|Rahal, Omar -|
|Simmen, Rosalia -|
Submitted to: Meeting Abstract
Publication Type: Abstract Only
Publication Acceptance Date: March 1, 2010
Publication Date: N/A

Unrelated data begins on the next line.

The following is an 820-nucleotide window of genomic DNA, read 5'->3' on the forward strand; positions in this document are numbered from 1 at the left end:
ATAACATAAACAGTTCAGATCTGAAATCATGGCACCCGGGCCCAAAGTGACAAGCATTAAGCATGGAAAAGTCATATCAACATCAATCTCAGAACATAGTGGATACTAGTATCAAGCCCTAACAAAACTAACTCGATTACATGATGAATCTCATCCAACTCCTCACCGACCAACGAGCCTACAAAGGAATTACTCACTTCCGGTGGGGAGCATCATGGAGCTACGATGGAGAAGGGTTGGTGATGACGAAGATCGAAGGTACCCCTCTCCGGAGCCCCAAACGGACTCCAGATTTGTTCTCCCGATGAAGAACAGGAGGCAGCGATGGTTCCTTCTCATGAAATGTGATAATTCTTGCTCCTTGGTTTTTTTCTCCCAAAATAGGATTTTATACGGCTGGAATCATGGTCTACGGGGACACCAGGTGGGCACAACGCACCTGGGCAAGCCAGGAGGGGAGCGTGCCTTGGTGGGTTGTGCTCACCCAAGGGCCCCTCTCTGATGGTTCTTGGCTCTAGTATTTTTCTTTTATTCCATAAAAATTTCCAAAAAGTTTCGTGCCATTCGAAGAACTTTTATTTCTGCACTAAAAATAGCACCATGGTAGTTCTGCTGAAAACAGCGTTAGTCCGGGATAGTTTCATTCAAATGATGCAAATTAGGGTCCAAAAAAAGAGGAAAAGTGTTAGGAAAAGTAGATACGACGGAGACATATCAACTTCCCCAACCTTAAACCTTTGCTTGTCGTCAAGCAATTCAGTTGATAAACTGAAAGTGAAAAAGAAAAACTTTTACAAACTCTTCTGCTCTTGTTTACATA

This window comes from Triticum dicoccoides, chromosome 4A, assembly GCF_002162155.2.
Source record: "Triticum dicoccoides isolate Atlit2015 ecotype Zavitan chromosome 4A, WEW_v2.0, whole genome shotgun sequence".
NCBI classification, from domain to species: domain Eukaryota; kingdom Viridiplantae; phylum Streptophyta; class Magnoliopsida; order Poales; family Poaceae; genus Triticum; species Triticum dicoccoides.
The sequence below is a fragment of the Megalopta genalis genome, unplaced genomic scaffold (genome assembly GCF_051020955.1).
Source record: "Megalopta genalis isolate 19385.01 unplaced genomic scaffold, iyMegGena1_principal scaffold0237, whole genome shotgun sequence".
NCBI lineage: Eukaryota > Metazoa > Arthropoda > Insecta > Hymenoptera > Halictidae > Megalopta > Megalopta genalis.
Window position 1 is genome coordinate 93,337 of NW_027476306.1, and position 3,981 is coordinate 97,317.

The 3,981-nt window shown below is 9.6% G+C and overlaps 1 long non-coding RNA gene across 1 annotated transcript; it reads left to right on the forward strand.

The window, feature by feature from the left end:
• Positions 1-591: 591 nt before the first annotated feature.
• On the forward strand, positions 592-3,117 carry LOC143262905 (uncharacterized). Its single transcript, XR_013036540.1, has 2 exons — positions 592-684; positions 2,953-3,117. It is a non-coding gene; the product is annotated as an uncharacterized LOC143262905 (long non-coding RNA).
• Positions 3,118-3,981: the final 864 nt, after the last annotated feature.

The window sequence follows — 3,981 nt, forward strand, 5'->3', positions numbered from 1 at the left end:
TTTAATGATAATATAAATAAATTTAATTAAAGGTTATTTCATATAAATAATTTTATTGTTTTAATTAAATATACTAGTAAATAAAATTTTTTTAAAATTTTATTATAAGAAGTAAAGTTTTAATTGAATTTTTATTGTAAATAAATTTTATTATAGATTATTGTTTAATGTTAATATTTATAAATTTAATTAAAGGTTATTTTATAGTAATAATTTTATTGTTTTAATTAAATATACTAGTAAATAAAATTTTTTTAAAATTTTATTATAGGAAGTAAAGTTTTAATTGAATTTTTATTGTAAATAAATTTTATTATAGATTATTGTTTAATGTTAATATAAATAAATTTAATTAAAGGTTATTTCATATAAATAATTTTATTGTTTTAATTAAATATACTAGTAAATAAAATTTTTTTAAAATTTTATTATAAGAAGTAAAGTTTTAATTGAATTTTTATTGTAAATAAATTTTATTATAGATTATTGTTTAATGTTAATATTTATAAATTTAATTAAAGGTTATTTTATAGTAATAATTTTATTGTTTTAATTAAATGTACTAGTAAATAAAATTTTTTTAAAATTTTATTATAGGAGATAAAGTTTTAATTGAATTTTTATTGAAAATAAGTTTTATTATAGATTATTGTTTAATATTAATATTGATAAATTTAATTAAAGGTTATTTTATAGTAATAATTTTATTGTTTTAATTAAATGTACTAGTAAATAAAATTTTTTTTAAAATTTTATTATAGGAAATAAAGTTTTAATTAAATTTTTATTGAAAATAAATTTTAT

Technical Abstract: Consumption of soy foods either at an early age or for lifetime has been associated with reduced risk for developing breast cancer in humans and in animal models. However, this association continues to be controversial, and the precise mechanisms for protection remain elusive. Among the soy products, the isoflavone genistein (GEN) has been widely suggested to confer mammary tumor protection. Previously we demonstrated the increased expression of tumor suppressors PTEN and p53 in mammary epithelial cells (MECs) isolated from young adult female rats fed dietary soy protein isolate (SPI) or casein (CAS) supplemented with GEN, when compared to MECs from rats fed the control (CAS) diet. Since NMU-administered rats fed SPI had reduced tumor incidence and increased tumor latency than those fed CAS, PTEN and p53 likely mediate the observed tumor resistance with SPI in vivo. We hypothesized that GEN induction of PTEN and p53 in MECs results in the formation of a PTEN/p53 functional complex to negatively regulate breast cancer development. Here, we used the human non-tumorigenic, ER-negative mammary epithelial cell line, MCF-10A, as an in vitro system to mechanistically dissect ER-independent actions of GEN involving PTEN and p53. GEN (40 nM, 2 Micro M) augmented PTEN and p53 expression in treated relative to control cells. GEN also induced nuclear co-localization and physical association of PTEN and p53. To test a functional consequence of GEN-induced PTEN/p53 cross-talk on mammary epithelial phenotype, we analyzed GEN effects on cell cycle progression and acini formation in 3D cultures. Our results showed attenuated cell proliferation and lower cyclin D1 and pleiotrophin transcript levels in GEN-treated cells, which were abrogated by small interfering RNA to PTEN, indicating PTEN-dependence. Using FACS analysis, we showed that GEN induced cell cycle arrest at G0-G1 phase. Treatment with GEN promoted early acini formation of MECs grown in Matrigel, which temporally coincided with PTEN-dependent suppression of p21 and p27 transcript levels. Further analyses of GEN effects on MECs demonstrated induction by GEN of PTEN promoter-luc reporter activity as measured by dual-luciferase assay. Interestingly, treatment with siRNA to either PTEN or p53 reduced basal and GEN-induced PTEN promoter activity. Given that p53 binds to the PTEN promoter, our results suggest a feed-forward cycle in which dietary factor (GEN) induction of nuclear PTEN leads to PTEN promotion of its own signaling. By maintaining a stable pool of nuclear p53 to boost its transcription, PTEN ensures its continuous expression in MECs to favor cell differentiation. These data elucidate a novel mechanism by which dietary factors with PTEN-inducing activity may attenuate breast cancer risk and development.